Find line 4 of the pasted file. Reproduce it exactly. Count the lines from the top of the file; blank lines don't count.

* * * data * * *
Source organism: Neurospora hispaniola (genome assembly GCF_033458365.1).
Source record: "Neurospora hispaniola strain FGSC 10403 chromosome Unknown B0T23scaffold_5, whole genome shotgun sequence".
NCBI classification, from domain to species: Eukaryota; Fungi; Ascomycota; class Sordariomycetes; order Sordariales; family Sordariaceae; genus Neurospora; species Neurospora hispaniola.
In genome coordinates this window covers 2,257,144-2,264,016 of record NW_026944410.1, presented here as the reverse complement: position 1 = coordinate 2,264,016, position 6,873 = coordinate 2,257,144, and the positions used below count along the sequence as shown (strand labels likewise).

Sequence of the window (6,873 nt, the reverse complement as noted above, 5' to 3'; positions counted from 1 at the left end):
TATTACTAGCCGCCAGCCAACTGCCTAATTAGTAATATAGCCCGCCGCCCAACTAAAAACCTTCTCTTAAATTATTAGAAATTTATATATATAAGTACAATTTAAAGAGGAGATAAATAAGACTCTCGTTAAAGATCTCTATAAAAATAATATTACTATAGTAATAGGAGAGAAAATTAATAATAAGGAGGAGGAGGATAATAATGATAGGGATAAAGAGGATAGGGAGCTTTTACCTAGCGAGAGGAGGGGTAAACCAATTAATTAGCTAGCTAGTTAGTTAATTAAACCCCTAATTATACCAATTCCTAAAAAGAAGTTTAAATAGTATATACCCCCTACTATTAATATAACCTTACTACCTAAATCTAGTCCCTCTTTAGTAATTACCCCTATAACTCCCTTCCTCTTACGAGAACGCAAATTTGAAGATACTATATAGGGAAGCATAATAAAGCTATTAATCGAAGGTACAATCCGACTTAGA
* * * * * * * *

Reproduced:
In genome coordinates this window covers 2,257,144-2,264,016 of record NW_026944410.1, presented here as the reverse complement: position 1 = coordinate 2,264,016, position 6,873 = coordinate 2,257,144, and the positions used below count along the sequence as shown (strand labels likewise).